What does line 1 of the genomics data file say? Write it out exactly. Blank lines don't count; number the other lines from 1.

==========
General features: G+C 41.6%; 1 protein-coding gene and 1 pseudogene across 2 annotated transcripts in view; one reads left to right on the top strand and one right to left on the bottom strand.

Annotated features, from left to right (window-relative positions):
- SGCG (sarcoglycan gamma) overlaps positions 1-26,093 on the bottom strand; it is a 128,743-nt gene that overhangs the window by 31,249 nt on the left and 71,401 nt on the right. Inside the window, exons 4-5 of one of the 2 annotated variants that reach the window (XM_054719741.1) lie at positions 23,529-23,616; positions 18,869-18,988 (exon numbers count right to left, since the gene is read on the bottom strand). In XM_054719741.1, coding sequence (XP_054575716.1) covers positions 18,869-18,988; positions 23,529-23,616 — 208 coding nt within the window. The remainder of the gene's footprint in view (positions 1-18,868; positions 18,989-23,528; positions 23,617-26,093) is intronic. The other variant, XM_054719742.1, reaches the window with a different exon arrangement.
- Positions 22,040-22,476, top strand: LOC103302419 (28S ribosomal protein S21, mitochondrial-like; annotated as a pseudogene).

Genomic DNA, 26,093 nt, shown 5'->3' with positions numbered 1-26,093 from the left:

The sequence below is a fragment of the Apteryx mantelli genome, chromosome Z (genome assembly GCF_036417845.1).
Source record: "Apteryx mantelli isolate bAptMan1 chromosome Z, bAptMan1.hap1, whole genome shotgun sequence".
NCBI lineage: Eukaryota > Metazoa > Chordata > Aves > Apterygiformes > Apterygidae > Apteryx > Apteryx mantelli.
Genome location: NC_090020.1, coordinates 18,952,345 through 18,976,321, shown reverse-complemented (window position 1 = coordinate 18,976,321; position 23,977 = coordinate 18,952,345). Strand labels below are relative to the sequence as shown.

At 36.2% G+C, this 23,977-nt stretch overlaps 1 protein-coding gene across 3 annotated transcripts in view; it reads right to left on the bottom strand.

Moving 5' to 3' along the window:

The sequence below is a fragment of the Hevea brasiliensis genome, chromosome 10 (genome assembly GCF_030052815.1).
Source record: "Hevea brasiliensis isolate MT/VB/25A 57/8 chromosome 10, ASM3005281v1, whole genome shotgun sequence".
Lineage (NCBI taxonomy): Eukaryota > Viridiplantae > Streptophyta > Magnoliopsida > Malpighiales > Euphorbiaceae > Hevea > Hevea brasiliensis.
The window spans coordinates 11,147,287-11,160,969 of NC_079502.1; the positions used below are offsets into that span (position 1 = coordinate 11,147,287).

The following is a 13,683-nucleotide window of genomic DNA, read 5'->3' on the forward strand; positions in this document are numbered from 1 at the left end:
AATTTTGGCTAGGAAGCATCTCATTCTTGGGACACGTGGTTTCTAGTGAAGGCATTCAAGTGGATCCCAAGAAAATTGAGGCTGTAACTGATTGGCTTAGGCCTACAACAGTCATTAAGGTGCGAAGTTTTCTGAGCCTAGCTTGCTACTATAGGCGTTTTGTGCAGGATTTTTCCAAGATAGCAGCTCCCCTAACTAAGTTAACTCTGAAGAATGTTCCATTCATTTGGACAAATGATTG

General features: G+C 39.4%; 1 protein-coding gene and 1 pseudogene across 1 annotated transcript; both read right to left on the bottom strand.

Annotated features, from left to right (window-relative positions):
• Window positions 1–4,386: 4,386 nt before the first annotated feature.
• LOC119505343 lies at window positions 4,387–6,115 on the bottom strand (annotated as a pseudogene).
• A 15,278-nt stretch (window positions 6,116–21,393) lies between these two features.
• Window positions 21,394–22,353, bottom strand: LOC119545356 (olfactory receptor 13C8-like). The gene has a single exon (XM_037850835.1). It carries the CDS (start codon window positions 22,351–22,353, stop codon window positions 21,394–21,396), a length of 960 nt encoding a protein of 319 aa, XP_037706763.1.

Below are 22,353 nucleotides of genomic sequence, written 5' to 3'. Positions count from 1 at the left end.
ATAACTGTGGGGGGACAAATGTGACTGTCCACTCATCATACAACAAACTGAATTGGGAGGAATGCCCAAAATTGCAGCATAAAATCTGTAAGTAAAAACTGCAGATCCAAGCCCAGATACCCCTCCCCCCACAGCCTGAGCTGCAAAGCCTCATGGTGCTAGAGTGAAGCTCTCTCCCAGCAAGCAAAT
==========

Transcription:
General features: G+C 41.6%; 1 protein-coding gene and 1 pseudogene across 2 annotated transcripts in view; one reads left to right on the top strand and one right to left on the bottom strand.